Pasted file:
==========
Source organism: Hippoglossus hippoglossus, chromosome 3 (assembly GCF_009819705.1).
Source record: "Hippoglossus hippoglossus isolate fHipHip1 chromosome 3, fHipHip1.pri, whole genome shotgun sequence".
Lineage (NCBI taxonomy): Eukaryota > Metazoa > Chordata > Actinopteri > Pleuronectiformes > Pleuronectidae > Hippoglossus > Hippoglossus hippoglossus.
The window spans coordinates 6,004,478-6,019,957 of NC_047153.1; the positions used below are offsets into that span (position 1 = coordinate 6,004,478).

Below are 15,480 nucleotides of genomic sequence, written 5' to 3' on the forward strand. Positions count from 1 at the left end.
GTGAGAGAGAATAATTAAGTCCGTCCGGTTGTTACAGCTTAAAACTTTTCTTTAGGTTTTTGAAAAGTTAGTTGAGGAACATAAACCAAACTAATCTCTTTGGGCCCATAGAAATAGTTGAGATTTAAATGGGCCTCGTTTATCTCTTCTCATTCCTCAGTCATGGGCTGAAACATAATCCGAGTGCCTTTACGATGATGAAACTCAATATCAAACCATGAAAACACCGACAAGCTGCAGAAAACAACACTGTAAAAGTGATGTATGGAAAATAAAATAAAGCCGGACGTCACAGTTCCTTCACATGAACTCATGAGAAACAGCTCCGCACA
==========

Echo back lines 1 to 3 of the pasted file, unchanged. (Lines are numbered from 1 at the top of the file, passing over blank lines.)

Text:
Source organism: Hippoglossus hippoglossus, chromosome 3 (assembly GCF_009819705.1).
Source record: "Hippoglossus hippoglossus isolate fHipHip1 chromosome 3, fHipHip1.pri, whole genome shotgun sequence".
Lineage (NCBI taxonomy): Eukaryota > Metazoa > Chordata > Actinopteri > Pleuronectiformes > Pleuronectidae > Hippoglossus > Hippoglossus hippoglossus.